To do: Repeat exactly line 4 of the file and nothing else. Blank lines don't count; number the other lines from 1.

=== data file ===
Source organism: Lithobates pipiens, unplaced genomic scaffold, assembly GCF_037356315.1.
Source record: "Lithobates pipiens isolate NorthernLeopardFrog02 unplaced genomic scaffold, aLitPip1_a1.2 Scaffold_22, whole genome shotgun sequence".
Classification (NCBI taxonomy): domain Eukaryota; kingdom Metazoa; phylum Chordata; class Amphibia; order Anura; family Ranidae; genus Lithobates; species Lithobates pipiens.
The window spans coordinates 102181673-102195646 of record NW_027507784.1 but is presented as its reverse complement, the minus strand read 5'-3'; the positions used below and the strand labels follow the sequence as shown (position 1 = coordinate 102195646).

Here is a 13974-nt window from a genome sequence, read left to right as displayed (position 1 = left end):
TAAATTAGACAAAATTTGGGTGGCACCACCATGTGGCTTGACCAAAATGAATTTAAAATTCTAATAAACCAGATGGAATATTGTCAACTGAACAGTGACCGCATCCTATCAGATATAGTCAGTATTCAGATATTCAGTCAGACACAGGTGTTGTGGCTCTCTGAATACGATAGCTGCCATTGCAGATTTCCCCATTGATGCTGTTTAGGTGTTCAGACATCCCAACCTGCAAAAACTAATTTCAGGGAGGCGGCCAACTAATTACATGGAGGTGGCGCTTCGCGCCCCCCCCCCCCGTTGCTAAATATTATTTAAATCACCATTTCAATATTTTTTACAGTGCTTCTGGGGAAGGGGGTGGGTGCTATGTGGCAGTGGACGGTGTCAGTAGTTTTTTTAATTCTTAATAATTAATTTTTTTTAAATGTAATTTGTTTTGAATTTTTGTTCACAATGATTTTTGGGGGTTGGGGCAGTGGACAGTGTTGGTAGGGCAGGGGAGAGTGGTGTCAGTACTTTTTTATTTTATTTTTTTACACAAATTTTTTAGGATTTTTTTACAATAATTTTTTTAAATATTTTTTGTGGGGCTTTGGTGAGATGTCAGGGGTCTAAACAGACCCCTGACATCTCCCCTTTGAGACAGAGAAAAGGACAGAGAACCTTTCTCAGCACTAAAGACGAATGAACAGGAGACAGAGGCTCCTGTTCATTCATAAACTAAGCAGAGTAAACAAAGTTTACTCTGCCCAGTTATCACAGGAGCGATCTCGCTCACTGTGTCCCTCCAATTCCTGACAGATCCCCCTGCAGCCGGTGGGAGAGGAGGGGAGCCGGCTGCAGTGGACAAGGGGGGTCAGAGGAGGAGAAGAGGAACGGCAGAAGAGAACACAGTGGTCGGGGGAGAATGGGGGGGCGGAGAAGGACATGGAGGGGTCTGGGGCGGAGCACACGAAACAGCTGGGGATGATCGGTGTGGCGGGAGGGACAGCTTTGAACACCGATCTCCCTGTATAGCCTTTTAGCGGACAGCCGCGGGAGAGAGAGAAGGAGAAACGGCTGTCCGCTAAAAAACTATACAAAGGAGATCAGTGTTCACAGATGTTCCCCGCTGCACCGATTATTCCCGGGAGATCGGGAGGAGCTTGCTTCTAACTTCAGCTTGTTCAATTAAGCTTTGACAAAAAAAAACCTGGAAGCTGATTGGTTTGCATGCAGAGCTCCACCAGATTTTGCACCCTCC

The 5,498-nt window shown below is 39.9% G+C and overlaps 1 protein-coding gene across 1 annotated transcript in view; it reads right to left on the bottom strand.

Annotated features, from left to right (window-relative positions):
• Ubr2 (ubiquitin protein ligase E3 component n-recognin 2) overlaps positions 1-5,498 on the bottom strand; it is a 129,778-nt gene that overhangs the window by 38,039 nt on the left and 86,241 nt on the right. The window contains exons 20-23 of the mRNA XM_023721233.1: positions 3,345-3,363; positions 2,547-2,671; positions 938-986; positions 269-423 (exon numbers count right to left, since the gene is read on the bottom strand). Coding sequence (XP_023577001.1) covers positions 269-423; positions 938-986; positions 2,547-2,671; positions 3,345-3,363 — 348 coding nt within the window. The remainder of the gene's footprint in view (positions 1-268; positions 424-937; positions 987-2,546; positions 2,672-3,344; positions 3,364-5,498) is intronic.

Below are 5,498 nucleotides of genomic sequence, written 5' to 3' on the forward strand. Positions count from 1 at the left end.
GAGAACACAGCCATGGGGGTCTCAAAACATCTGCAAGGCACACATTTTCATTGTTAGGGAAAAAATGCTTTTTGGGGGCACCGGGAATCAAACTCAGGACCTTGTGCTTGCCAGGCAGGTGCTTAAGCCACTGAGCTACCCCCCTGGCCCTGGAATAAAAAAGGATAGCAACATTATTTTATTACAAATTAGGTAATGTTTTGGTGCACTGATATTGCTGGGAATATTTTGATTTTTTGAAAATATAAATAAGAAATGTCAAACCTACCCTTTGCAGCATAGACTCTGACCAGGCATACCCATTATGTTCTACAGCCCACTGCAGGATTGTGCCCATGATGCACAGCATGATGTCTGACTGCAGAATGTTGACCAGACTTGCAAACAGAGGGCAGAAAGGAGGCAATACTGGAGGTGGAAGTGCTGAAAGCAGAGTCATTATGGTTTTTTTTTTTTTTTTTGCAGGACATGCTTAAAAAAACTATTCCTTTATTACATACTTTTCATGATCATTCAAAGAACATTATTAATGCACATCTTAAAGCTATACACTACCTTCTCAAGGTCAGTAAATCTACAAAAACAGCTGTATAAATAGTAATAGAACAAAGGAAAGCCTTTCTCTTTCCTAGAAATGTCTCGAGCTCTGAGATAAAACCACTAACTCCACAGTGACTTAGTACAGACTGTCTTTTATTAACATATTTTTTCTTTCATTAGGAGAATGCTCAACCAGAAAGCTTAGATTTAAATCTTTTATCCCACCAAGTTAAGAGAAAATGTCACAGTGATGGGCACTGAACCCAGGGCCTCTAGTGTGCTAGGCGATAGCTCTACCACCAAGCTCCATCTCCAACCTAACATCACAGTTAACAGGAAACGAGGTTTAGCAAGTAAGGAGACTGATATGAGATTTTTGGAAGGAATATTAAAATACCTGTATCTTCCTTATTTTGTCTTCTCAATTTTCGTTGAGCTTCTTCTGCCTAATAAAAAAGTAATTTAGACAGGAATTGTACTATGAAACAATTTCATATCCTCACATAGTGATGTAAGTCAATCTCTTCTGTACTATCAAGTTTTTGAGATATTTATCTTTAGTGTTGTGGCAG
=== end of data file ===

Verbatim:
The window spans coordinates 102181673-102195646 of record NW_027507784.1 but is presented as its reverse complement, the minus strand read 5'-3'; the positions used below and the strand labels follow the sequence as shown (position 1 = coordinate 102195646).